This policy only addresses the preservation of digital collections and resources for which the Library is the primary custodian. However, the Library has a responsibility to inform, consult, and (as appropriate) coordinate with other units of NIU to ensure adequate ongoing access to NIU created administrative, scholarly, and other digital resources. Furthermore, NIU must work through consortia, licensing agreements, etc. to assure that the NIU community has adequate ongoing access to currently available licensed digital resources. The Library, however, cannot guarantee preservation of materials that we do not directly own and manage.
The Library recognizes that there are several challenges to implementing an effective digital preservation policy, such as:
- Change: Technology changes frequently, and with it, formats and dissemination mechanisms. As the Library's digital collection diversifies over time, staff will be required to monitor the changing needs of materials, and update policies and procedures based on these needs.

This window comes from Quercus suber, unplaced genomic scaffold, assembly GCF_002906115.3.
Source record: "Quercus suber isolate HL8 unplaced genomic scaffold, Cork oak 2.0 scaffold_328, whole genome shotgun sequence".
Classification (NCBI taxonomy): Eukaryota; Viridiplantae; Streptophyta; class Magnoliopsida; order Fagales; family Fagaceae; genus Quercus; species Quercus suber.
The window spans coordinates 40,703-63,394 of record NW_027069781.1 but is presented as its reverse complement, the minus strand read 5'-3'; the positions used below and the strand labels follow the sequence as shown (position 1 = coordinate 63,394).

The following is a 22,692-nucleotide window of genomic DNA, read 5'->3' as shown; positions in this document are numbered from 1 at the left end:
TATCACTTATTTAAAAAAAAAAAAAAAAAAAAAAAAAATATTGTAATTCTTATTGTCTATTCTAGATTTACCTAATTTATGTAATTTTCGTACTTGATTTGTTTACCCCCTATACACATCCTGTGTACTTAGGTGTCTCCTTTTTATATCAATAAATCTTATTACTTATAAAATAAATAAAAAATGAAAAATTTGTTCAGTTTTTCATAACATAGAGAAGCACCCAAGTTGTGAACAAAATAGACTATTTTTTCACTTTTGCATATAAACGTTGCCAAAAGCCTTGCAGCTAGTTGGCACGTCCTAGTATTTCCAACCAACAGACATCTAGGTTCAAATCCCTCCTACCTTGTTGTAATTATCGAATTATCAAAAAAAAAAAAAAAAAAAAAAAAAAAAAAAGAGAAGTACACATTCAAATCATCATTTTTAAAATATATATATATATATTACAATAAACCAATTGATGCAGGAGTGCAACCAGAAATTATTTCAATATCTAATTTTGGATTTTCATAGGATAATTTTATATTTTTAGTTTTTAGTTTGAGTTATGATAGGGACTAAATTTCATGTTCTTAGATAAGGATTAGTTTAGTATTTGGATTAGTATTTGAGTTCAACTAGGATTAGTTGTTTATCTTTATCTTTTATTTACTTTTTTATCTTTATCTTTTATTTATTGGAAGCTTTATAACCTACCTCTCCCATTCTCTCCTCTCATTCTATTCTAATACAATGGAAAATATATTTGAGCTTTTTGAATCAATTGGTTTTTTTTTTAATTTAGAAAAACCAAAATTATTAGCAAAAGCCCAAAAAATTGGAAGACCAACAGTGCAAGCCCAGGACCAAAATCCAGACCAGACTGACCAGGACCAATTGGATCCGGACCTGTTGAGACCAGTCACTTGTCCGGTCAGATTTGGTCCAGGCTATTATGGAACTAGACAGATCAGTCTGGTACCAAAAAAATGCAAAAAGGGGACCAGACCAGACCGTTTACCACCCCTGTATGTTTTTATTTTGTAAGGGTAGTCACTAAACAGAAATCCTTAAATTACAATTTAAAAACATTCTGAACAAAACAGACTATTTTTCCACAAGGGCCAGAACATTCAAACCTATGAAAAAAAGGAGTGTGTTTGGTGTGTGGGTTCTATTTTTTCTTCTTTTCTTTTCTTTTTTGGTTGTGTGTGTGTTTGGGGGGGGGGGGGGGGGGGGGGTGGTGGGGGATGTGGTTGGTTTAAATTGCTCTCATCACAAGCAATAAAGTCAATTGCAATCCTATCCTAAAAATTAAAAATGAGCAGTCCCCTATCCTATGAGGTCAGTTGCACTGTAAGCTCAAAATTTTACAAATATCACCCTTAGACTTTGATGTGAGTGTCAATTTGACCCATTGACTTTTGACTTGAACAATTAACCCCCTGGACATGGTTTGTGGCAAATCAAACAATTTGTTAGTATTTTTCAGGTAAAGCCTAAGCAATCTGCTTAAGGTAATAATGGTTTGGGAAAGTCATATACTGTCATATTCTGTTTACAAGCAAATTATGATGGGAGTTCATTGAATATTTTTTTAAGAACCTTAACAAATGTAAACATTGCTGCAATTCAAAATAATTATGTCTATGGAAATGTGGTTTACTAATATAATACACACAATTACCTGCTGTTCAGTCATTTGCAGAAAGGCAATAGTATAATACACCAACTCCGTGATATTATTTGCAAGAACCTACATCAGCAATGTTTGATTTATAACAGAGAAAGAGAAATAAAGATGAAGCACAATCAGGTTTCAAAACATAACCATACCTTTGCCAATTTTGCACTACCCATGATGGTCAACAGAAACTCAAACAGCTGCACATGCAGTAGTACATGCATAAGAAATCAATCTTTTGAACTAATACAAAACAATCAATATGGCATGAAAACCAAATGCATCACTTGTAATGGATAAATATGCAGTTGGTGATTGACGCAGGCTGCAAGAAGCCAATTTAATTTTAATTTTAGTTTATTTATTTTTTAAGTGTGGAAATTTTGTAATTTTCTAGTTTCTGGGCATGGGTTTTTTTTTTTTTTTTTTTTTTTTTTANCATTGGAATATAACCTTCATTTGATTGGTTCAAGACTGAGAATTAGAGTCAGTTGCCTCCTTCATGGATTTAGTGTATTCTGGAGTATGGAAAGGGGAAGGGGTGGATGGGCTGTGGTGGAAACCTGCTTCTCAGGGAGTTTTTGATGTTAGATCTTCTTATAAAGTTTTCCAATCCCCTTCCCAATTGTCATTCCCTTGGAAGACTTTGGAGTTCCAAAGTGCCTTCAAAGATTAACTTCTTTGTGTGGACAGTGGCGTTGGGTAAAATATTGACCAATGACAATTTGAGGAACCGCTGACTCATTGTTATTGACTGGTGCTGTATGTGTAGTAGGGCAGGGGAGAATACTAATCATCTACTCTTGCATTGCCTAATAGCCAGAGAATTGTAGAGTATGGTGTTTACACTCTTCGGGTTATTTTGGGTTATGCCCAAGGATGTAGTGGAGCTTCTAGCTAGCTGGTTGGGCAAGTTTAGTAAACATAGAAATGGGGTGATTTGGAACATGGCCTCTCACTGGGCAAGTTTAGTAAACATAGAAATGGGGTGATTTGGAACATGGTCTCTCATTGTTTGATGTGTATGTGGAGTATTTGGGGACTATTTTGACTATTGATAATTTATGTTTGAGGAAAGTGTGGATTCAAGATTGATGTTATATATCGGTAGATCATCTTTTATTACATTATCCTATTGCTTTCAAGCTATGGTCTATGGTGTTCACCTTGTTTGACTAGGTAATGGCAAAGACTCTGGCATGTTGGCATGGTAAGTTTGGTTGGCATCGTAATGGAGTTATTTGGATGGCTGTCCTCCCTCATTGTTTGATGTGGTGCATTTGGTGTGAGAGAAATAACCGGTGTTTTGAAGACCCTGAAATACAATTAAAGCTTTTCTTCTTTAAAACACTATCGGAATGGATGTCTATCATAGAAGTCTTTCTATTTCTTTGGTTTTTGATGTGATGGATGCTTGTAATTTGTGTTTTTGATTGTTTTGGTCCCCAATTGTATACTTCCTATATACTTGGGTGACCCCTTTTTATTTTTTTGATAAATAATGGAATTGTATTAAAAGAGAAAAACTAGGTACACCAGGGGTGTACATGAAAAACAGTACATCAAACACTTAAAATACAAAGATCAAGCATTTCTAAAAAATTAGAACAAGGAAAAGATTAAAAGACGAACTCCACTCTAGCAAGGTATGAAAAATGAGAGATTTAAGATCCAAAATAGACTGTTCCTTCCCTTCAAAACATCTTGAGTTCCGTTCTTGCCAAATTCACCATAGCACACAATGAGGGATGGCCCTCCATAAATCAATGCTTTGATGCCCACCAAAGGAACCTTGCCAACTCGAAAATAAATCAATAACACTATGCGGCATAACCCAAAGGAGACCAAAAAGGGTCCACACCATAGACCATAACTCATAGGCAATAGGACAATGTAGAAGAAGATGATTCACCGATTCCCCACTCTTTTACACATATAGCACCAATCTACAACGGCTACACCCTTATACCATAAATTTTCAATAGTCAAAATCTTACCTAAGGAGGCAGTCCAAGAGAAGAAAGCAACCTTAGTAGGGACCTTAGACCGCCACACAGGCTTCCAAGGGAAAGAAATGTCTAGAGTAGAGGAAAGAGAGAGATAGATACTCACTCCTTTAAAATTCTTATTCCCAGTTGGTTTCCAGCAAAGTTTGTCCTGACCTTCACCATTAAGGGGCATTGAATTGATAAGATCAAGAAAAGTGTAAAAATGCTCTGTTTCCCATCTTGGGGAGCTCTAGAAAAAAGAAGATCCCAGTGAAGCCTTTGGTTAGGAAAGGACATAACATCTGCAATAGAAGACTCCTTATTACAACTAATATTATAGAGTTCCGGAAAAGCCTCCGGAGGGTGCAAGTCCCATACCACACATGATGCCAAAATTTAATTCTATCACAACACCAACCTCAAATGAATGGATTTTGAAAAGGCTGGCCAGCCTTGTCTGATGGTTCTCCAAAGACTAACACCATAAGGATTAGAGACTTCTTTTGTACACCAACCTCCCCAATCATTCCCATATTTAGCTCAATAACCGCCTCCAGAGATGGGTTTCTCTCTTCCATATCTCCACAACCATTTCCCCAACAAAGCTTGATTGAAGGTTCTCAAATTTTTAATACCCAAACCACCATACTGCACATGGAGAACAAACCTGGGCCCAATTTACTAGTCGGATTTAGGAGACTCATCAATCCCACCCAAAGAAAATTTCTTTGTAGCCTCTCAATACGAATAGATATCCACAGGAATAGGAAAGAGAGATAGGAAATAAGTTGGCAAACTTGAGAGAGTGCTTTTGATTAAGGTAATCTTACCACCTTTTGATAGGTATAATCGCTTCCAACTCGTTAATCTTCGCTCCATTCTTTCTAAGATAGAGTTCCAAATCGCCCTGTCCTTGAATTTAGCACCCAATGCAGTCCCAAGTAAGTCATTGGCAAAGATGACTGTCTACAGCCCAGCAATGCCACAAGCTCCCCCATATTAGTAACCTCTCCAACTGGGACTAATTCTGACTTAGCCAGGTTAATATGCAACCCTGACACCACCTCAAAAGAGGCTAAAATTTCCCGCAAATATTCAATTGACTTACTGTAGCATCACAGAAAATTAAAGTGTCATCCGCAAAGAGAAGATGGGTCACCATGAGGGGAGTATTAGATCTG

- Rapid growth: The University's official record is increasingly available only in digital format. The Library's digitized collection grows each year. Stewarding these materials requires a concerted investment in technological equipment, resources, and staff that must scale with increasing demands and obligations.
- Sustainability: A sustainable digital preservation model responds to change with appropriate new technology and increases in staffing. Cost modeling numbers are difficult to come by in the field, but noteworthy advancements are being made. Library staff will monitor the output of the 4C Project for possible sustainability models and other advice in this area. The Library requires sufficient funding for operations and major improvements to manage its digital collections and to sustain funding for ongoing digital preservation efforts. A digital preservation policy requires adequate resources. The Library must refrain from promising more than it can deliver.
- Selection: Realistically, the Library cannot preserve everything. It is vital that sensible selection processes and criteria be developed.